That statement initially surprised me given all the complaints I have heard about Medicare, but not as much as this next finding: More than half (58.3%) of physicians surveyed would support expanding Medicare to individuals 55 to 64 years of age.
The study didn't even find the substantial divisions in support between specialties noted in surveys from before the healthcare debate began. "We were mostly surprised by the consistency of the support," says Federman. "There was support of a public option in the southern regions of the United States, there was support for it among surgeons, there was support for it even among AMA members, and that's what really what surprised us."
The survey was conducted from June 25 through the end of August, when the public debate was at a fever pitch, and physician responses remained consistent throughout the period, explains Federman.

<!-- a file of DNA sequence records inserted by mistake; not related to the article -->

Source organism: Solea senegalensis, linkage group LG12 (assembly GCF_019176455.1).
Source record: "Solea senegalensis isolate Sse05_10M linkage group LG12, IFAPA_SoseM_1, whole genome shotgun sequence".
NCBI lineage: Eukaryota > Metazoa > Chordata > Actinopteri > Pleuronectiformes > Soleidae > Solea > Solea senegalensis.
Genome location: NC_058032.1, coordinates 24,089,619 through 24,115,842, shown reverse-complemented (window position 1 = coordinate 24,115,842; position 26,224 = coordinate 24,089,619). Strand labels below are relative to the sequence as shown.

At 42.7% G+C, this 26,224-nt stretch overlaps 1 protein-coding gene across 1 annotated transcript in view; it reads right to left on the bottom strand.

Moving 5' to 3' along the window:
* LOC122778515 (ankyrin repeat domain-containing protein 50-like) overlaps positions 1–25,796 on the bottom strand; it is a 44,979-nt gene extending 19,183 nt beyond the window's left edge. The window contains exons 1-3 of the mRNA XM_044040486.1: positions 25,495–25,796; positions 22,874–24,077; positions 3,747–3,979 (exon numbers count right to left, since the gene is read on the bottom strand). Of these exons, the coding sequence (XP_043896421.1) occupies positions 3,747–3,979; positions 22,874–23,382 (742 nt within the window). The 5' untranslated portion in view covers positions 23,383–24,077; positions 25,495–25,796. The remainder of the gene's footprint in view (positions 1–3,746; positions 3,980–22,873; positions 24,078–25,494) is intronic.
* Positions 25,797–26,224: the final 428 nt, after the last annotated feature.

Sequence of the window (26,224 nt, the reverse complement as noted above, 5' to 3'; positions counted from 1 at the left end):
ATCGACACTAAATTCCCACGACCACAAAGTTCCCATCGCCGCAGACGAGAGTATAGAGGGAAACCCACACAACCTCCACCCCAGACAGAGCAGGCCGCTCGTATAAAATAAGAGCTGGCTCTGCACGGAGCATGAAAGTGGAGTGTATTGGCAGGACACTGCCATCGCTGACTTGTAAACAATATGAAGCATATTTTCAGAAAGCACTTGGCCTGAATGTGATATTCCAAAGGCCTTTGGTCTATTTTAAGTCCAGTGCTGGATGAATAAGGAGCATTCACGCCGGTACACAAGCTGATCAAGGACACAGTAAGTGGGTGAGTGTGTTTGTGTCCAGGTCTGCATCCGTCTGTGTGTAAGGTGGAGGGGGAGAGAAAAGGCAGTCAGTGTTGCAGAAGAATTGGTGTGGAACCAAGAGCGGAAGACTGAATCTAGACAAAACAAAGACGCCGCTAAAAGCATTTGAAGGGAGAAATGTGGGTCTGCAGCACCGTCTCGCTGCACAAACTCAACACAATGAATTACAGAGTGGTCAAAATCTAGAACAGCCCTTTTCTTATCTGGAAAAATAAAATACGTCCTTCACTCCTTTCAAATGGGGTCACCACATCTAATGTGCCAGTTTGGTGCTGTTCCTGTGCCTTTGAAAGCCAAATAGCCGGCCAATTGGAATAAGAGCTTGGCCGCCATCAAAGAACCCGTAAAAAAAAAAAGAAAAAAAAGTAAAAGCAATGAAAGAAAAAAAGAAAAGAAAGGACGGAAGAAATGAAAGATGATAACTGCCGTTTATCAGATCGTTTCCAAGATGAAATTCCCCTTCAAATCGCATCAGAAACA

Of course, support for a public option doesn't necessarily translate into support for the other specifics of the reform legislation. And it doesn't discount the fact that there is genuine physician opposition to both.
But while the debate, even on the physician side, has been driven by the loudest voices, the survey suggests there is a largely silent majority of physicians that could have an impact on the outcome.
I keep going back to a poll conducted earlier this year by Gallup, only because it is so revealing: The public trusts physicians more than anyone else—politician or otherwise—to inform them about healthcare reform.
In that context, this week's survey showing physician support for the public option could prove more influential in its ultimate fate than even President Obama's endorsement during his address to Congress last week.